For current employers, keep the employment agreement, plus whatever information the employer gives you each year about the benefit package. (Keep only the current copy of bulky employee manuals, but consider keeping all prior annual summary sheets of compensation details.) Establish a distinct folder for each company?s deferred-compensation plan, restricted stock program, and each stock option plan, with all associated legal papers and correspondence.
For prior employers, keep the employment agreement, plus any separation agreement, performance reports and reference letters, plus documentation of how retirement and option accounts were closed or transferred, and documentation of retiree benefits including elections for pensions and insurance coverage.
In the event of a community emergency or of your personal incapacity, you or your heirs need a detailed roadmap of your financial life.
This file is also a good place for a completed Roadmap for Heirs (see box at end of article).
Create a home inventory to use in the event of a major loss. Photographic documentation helps your memory and helps prove ownership. After a major disaster, insureds with a complete photographic home inventory tend to get the most prompt and complete reimbursement from insurance companies.
There are many books and software programs available for this purpose, as well as on-line subscription services for storing photographs (see box below).
Aim to have photographs, either still shots, videos or digital records, of each room and each drawer. (A dated newspaper in each shot helps confirm ownership as of a particular date.)
Keep a copy at home and also off-site.
|On-Line Data Storage|
Photographs can be stored either for free or for a modest annual fee at several sites including Flickr.com, Picasa.com, Snapfish.com and Kodakgallery.com.
Documents can be stored on the Web through various providers including .Mac for Mac users, or a subscription site offered through Yahoo! and other services such as Pro-SoftNet?s IBackup and Xdrive services. In addition, most of the home finance software programs now offer on-line data storage including, for example, Quicken.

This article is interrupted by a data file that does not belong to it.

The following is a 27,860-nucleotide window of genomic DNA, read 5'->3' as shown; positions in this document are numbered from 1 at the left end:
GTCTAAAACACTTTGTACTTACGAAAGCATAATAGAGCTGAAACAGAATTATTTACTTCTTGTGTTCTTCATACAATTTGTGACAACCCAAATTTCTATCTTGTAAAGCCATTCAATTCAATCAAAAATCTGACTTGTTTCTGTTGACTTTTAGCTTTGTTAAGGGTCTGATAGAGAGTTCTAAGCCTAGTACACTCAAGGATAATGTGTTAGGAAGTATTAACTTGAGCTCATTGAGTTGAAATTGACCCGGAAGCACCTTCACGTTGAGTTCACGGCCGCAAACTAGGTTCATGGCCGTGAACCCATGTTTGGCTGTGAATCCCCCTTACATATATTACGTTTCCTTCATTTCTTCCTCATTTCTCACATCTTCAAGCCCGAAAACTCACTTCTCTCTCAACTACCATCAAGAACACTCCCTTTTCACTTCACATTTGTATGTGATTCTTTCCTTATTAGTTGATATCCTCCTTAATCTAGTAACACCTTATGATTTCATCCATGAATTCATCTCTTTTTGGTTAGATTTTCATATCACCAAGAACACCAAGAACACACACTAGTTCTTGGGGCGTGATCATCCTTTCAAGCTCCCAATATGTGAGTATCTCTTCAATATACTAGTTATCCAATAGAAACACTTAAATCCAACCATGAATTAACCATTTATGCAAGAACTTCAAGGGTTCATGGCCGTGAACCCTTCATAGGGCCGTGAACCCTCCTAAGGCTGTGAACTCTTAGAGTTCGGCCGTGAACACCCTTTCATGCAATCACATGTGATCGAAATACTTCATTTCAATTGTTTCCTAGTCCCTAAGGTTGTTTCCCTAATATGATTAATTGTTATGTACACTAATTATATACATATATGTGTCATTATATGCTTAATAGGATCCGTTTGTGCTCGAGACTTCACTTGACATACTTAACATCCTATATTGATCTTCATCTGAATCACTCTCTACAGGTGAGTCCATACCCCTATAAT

Note: While these services are proliferating, there is not yet an industry standard for protection of data, suggesting careful due diligence before posting your own data. On-line data storage is also not a sufficient back-up plan since in an emergency that downs the Internet, you would lose access to that data.
Warranties and Owner?s Manuals
This file holds warranties and owner?s manuals for your everyday possessions that are not specifically insured—e.g., the lawn mower and the air humidifiers. Don?t waste time maintaining this file in any particular order. Every year or two, edit the file. When you move, pull out the papers that stay with the house.
Proof of Transactions
At the beginning of each calendar year, establish an accordion file (or, for your computer, its equivalent for scanned files). Label each divider with a certain kind of transaction: Income (this would include pay stubs, Social Security, pension payments, rent or royalty income, and other income); and expenses (utilities, tuition, charitable contributions, credit card bills, insurance premiums, household help, medical expenses, tax payments, and whatever else is a part of your regular budget, as well as the all-important MISC section for things that don?t seem to fit anywhere else).
In addition, keep a section for each bank account, and place each month?s statement and cancelled checks for that account in that section.
As you take care of daily finances throughout the year, drop papers into the appropriate section of the accordion file. At year-end, use this file to help prepare taxes. Then, relegate the file to an archive storage location and begin anew.
Keep each annual file for seven years. Shred the oldest file as you add a new file each year. Don?t fuss about keeping each section in order; if you drop the newest addition to each section in the back, the papers will be fairly well ordered.
Set up one file for each investment account. If the year-end statement shows the complete transaction history for the full year, just save each year-end statement. Otherwise, keep each mid-year statement, as well as trade confirmations, so that you can track cost basis for each investment when it comes time to sell.